Laboratory criteria for diagnosis

Isolation of Orientia* tsutsugamushi by inoculation of patient blood in white mice (preferably treated with cyclophosphamide at 0.2 mg/g intraperitoneally or intramuscularly on days 1,2 and 4 after inoculation).

 

* Formerly Rickettsia.

Serology:

Detection of specific IgM

 

at 1:100 or higher by Enzyme Immunoassay (EIA)

 

or 1:32 dilution or higher by Immunoperoxidase (IP)

 

or 1:10 dilution or higher by Indirect Immunofluorescence (IF).

Case classification

 

Suspected: A case that is compatible with the clinical description.
Confirmed: A suspected case with laboratory confirmation.

 

Note: Serological tests are complicated by the antigenic differences between various strains of the causal agent.

RECOMMENDED TYPES OF SURVEILLANCE

Immediate case-based reporting of all suspected cases from the peripheral level to the intermediate and central level. All suspected cases and outbreaks must be confirmed. A parallel laboratory surveillance system reports all confirmed cases to central level.

RECOMMENDED MINIMUM DATA ELEMENTS

Case-based data to report

 

• Case classification (suspected/confirmed)
• Unique identifier, age, sex, geographical information
• Date of report
• Hospitalization (Y/N)
• Response to tetracycline therapy
• Outcome

Aggregated data to report

 

• Number of cases by case classification, age, sex, geographical information, date of report
• Number of hospitalizations
• Number of deaths

RECOMMENDED DATA ANALYSES, PRESENTATION, REPORTS

Graphs: Number of cases by date of report.

Tables: Number of cases by age, geographical area.

Maps: Number of cases, and if appropriate, deaths, by geographical area.

PRINCIPAL USES OF DATA FOR DECISION-MAKING

 

• Detect outbreaks
• Monitor trends in endemic disease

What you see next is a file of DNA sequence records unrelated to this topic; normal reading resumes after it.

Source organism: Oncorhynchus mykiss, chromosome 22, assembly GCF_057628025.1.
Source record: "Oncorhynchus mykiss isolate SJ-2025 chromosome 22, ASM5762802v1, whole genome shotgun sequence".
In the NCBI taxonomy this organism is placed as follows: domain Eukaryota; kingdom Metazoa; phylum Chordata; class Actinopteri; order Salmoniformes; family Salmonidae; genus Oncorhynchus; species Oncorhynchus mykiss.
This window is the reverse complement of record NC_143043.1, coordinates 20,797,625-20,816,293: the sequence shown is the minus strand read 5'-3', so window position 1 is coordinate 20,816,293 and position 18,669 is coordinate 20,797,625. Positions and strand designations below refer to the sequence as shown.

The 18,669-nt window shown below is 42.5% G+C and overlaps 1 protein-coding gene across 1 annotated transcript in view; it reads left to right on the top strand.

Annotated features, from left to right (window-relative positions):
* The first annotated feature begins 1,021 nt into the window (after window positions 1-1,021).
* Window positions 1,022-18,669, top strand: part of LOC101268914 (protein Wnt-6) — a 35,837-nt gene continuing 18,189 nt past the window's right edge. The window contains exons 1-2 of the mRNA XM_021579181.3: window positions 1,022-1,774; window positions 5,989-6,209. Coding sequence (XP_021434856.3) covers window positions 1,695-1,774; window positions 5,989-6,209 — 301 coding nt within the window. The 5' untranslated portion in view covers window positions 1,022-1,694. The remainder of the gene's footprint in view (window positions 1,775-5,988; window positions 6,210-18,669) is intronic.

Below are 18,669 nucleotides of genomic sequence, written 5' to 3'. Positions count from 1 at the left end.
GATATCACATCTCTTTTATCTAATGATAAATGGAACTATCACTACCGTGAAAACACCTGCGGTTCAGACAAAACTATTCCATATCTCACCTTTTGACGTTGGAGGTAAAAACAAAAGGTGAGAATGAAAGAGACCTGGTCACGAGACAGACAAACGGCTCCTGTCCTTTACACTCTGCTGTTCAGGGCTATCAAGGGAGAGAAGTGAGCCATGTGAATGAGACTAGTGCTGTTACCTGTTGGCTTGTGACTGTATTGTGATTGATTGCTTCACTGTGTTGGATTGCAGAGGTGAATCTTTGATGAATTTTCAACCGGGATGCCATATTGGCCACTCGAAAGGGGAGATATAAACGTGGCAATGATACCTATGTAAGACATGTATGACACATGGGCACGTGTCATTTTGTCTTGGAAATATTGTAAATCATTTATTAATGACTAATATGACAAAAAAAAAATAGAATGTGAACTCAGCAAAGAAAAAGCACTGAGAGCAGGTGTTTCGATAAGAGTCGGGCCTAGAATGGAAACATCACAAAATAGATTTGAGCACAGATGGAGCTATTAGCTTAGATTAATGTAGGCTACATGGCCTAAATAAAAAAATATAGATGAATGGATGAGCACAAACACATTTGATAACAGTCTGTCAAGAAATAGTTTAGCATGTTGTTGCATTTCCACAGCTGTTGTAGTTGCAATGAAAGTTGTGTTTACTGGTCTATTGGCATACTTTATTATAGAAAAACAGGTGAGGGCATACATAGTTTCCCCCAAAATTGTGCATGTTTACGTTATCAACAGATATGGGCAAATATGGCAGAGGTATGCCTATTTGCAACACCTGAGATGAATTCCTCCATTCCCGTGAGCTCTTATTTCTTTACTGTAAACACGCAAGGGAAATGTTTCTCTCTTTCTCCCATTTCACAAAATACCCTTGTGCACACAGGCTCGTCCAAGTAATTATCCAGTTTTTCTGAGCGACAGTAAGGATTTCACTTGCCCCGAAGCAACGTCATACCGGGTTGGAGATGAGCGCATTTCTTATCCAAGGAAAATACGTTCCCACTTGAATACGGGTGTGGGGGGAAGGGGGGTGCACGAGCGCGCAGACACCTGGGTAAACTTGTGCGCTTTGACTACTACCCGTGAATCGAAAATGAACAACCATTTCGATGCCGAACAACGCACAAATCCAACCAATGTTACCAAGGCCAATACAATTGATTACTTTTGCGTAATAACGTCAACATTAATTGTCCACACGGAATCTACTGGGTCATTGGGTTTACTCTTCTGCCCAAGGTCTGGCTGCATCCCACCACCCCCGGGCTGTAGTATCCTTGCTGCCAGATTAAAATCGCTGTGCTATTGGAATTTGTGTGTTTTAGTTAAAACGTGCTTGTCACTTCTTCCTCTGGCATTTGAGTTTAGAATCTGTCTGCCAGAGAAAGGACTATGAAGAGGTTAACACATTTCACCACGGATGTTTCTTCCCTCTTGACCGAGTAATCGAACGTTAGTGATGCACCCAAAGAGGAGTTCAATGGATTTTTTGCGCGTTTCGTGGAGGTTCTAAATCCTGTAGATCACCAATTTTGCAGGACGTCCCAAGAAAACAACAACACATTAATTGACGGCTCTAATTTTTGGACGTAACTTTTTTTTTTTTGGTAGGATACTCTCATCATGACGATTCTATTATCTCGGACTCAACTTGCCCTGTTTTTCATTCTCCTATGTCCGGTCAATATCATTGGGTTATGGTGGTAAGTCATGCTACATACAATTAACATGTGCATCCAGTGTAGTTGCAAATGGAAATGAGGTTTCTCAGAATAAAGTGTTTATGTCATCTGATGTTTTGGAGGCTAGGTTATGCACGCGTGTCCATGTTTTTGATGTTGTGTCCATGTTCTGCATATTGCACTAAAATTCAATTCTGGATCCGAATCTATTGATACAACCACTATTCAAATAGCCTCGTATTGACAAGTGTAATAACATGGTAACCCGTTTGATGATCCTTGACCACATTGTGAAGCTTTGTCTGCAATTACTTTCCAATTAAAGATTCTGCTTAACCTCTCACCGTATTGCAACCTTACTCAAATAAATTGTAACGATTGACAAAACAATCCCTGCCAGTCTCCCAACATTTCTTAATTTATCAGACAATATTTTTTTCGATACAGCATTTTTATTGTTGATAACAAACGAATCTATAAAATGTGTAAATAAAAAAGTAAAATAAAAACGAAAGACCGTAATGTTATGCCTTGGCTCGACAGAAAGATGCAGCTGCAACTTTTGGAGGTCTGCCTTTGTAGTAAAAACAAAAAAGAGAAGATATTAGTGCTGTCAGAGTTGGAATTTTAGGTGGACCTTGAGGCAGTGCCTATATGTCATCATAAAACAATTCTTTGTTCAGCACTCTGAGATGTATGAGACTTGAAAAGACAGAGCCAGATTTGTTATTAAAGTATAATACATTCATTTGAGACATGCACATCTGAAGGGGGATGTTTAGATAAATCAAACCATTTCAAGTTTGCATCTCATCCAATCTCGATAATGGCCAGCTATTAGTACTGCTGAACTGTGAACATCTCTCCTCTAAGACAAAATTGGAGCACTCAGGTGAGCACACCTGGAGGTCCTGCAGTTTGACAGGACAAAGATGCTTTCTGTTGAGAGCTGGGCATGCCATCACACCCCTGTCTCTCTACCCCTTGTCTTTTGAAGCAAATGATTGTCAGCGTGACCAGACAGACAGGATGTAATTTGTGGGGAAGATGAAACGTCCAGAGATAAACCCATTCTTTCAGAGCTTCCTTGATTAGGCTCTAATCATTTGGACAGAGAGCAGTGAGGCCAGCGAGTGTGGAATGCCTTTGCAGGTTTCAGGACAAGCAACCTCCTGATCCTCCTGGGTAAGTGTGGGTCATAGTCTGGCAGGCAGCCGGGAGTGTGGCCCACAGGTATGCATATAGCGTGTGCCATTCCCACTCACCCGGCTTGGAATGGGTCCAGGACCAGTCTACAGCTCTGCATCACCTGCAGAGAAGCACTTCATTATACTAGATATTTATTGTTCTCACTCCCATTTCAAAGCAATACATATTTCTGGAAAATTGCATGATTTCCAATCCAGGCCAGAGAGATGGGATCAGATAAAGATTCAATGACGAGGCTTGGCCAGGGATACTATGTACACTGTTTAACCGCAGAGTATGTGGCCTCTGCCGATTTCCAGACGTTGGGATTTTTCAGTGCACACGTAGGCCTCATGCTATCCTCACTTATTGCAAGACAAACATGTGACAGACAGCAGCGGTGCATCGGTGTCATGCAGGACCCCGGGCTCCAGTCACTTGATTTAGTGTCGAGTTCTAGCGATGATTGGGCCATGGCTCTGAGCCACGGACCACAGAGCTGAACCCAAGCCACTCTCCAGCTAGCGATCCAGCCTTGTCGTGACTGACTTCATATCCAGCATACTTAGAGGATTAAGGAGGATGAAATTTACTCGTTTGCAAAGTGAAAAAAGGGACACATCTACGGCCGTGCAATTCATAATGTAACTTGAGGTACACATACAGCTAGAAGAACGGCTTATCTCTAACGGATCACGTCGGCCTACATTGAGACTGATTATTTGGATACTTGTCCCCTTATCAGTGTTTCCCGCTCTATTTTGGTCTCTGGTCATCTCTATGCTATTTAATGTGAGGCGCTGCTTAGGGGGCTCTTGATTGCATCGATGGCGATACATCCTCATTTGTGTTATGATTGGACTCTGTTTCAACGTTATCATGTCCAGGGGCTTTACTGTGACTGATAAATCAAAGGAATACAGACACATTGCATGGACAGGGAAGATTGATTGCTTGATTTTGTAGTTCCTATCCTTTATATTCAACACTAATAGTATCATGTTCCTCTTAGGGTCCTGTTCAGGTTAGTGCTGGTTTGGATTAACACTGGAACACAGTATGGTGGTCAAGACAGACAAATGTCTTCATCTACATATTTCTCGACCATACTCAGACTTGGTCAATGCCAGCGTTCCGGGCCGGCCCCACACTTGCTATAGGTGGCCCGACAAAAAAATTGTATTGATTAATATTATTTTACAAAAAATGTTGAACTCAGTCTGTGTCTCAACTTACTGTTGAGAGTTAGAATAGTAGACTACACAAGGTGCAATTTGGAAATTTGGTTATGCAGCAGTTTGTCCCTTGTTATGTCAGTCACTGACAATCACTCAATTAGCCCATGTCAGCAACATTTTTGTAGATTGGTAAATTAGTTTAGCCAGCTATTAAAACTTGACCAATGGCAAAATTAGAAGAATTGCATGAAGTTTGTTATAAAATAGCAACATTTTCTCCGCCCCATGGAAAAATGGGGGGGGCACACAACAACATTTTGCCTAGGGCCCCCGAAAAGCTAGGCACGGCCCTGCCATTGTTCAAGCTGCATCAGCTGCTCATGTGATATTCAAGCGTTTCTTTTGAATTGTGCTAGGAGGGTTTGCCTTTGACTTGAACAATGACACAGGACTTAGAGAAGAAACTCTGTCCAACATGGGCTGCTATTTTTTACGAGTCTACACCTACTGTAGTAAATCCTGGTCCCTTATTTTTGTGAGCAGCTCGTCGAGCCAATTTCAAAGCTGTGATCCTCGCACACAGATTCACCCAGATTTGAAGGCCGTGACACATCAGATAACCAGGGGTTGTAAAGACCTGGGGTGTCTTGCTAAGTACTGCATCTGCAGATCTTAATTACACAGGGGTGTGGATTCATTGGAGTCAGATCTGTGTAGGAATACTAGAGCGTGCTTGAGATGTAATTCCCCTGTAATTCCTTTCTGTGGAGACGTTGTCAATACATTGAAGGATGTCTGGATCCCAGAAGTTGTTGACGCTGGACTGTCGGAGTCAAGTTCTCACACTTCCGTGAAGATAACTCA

• Monitor changes in epidemiology and pattern of disease

SPECIAL ASPECTS

The distribution of O. tsutsugamushi extends north to Japan, Russia, and the Primorske Karai region in the Russian Far East, south to northern Australia and the western Pacific islands, and west to Afghanistan, Pakistan, and areas bordering the Central Asian Republics.

Human O. tsutsugamushi occurs widely in these regions, but not everywhere.

Scrub typhus is probably one of the most underdiagnosed and underreported febrile illnesses requiring hospitalization in the region. The absence of definitive signs and symptoms combined with a general dependence upon serological tests make the differentiation of scrub typhus from other common febrile diseases such as murine typhus, typhoid fever and leptospirosis quite difficult.

CONTACT

Regional Offices WHO Regional Office for South-East Asia (SEARO)

Dr Vijay Kumar, Director, Integrated Control of Diseases (ICD)

 

Tel: 00 91 11 331 7804 ext 523/524
Fax: 00 91 11 331 8412

Dr M.V.H. Gunaratne, Regional adviser on Communicable Diseases (CDG)

 

Tel: 91 11 3318412
Fax: 91 11 331 8607
E-mail: GUNARATNEM@WHOSEA.ORG

Dr A.G. Andjaparidze, Regional Adviser on Communicable Diseases (CDA)

 

Tel: 00 91 11 331 7804 to 7823
Fax: 00 91 11 331 8412
E-mail: ANDJAPARIDZEA@WHOSEA:ORG

Dr Deoraj (Harry) CAUSSY, Regional Epidemiologist

 

Tel: 00 9111 331 7804 to 7823
Fax: 00 9111 331-8412 and 8607
E-mail: CAUSSYD@WHOSEA.ORG

Should you experience difficulties in reaching the above, call Fax 91 11 332 7972

WHO REGIONAL OFFICE FOR THE WESTERN PACIFIC (WPRO)

A/Regional Adviser in Communicable Diseases, CDS (Dr Chris Maher)

 

Tel: 00 632 522 9964
Fax: 00 632 528 1036
E-mail: maherc@who.org.ph

Dr Reiko Muto, Associate Professional Officer, CDS

 

E-mail: mutor@who.org.ph

Headquarters: 20 Avenue Appia, CH-1211 Geneva 27, Switzerland

Communicable Diseases Surveillance and Response (CSR)

 

E-mail: arthurr@who.ch / outbreak@who.ch
Tel: (41 22) 791 2658/2636/2111
Fax: (41 22) 791 4878